The StarHorse code is written in python 3.6 and makes use of several community-developed python packages, among them astropy (Astropy Collaboration 2013), ezpadova (https://github.com/mfouesneau/ezpadova), numpy and scipy (Virtanen et al. 2020), and matplotlib (Hunter 2007). The code also makes use of the photometric filter database of VOSA (Bayo et al. 2008), developed under the Spanish Virtual Observatory project supported from the Spanish MICINN through grant AyA2011-24052. Funding for the SDSS Brazilian Participation Group has been provided by the Ministério de Ciência e Tecnologia (MCT), Fundação Carlos Chagas Filho de Amparo à Pesquisa do Estado do Rio de Janeiro (FAPERJ), Conselho Nacional de Desenvolvimento Científico e Tecnológico (CNPq), and Financiadora de Estudos e Projetos (FINEP). Funding for the Sloan Digital Sky Survey IV has been provided by the Alfred P. Sloan Foundation, the US Department of Energy Office of Science, and the Participating Institutions. SDSS-IV acknowledges support and resources from the Center for High-Performance Computing at the University of Utah. The SDSS web site is www.sdss.org. SDSS-IV is managed by the Astrophysical Research Consortium for the Participating Institutions of the SDSS Collaboration including the Brazilian Participation Group, the Carnegie Institution for Science, Carnegie Mellon University, the Chilean Participation Group, the French Participation Group, Harvard-Smithsonian Center for Astrophysics, Instituto de Astrofísica de Canarias, The Johns Hopkins University, Kavli Institute for the Physics and Mathematics of the Universe (IPMU)/University of Tokyo, Lawrence Berkeley National Laboratory, Leibniz-Institut für Astrophysik Potsdam (AIP), Max-Planck-Institut für Astronomie (MPIA Heidelberg), Max-Planck-Institut für Astrophysik (MPA Garching), Max-Planck-Institut für Extraterrestrische Physik (MPE), National Astronomical Observatory of China, New Mexico State University, New York University, University of Notre Dame, Observatário Nacional/MCTI, The Ohio State University, Pennsylvania State University, Shanghai Astronomical Observatory, United Kingdom Participation Group, Universidad Nacional Autónoma de México, University of Arizona, University of Colorado Boulder, University of Oxford, University of Portsmouth, University of Utah, University of Virginia, University of Washington, University of Wisconsin, Vanderbilt University, and Yale University. Guoshoujing Telescope (the Large Sky Area Multi-Object Fiber Spectroscopic Telescope LAMOST) is a National Major Scientific Project built by the Chinese Academy of Sciences. Funding for the project has been provided by the National Development and Reform Commission. LAMOST is operated and managed by the National Astronomical Observatories, Chinese Academy of Sciences. Funding for RAVE has been provided by: the Australian Astronomical Observatory; the Leibniz-Institut für Astrophysik Potsdam (AIP); the Australian National University; the Australian Research Council; the French National Research Agency; the German Research Foundation (SPP 1177 and SFB 881); the European Research Council (ERC-StG 240271 Galactica); the Istituto Nazionale di Astrofisica at Padova; The Johns Hopkins University; the National Science Foundation of the USA (AST-0908326); the W. M. Keck foundation; the Macquarie University; the Netherlands Research School for Astronomy; the Natural Sciences and Engineering Research Council of Canada; the Slovenian Research Agency; the Swiss National Science Foundation; the Science & Technology Facilities Council of the UK; Opticon; Strasbourg Observatory; and the Universities of Groningen, Heidelberg and Sydney. The RAVE web site is at https://www.rave-survey.org. This work has made use of data from the European Space Agency (ESA) mission Gaia (http://www.cosmos.esa.int/gaia), processed by the Gaia Data Processing and Analysis Consortium (DPAC, http://www.cosmos.esa.int/web/gaia/dpac/consortium). Funding for the DPAC has been provided by national institutions, in particular the institutions participating in the Gaia Multilateral Agreement. This work has also made use of data from Gaia-ESO based on data products from observations made with ESO Telescopes at the La Silla Paranal Observatory under programme ID 188.B-3002. FA is grateful for funding from the European Union’s Horizon 2020 research and innovation programme under the Marie Skłodowska-Curie grant agreement No. 800502 H2020-MSCA-IF-EF-2017. CC acknowledges support from DFG Grant CH1188/2-1 and from the ChETEC COST Action (CA16117), supported by COST (European Cooperation in Science and Technology). DAGH acknowledges support from the State Research Agency (AEI) of the Spanish Ministry of Science, Innovation and Universities (MCIU) and the European Regional Development Fund (FEDER) under grant AYA2017-88254-P. J.G.F.-T. is supported by FONDECYT No. 3180210. DB is supported in the form of work contract FCT/MCTES through national funds and by FEDER through COMPETE2020 in connection to these grants: UID/FIS/04434/2019; PTDC/FIS-AST/30389/2017 & POCI-01-0145-FEDER-030389. AB thanks Cosmos.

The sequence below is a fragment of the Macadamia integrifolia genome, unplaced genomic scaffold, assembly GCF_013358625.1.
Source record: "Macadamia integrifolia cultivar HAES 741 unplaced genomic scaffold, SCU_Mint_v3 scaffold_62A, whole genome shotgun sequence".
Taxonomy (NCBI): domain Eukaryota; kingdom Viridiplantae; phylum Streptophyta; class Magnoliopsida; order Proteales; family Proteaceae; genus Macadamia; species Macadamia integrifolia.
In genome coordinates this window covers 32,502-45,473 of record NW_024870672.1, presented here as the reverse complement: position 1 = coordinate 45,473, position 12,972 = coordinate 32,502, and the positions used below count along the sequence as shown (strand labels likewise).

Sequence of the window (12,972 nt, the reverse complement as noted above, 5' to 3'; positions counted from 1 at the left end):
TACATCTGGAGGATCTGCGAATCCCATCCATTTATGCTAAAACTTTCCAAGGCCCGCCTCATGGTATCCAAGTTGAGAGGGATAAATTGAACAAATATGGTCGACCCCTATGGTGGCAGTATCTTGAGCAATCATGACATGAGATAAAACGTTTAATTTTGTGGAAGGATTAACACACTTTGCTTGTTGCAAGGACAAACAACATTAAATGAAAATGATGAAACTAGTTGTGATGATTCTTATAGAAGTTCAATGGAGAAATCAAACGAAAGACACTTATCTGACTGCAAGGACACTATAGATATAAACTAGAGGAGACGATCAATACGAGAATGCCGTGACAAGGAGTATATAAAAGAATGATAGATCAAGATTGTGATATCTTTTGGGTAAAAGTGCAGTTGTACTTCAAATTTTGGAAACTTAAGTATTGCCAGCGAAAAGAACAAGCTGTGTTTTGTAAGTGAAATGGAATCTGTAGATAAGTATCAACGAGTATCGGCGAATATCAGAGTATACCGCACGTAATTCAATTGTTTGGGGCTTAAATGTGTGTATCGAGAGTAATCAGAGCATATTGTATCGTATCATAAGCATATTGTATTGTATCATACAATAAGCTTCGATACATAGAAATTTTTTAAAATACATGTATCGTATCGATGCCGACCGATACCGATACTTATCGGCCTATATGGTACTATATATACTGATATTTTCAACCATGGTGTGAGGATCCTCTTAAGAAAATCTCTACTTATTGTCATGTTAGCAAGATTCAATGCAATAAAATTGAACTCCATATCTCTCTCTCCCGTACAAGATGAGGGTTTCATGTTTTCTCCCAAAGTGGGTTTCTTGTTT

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Appendix A: StarHorse data model

The tables in this appendix describe our data model for the APOGEE DR16 StarHorse VAC (Table A.1) and the meaning of the human-readable flags SH_INPUTFLAGS and SH_OUTPUTFLAGS (Table A.2).

Appendix B: Validation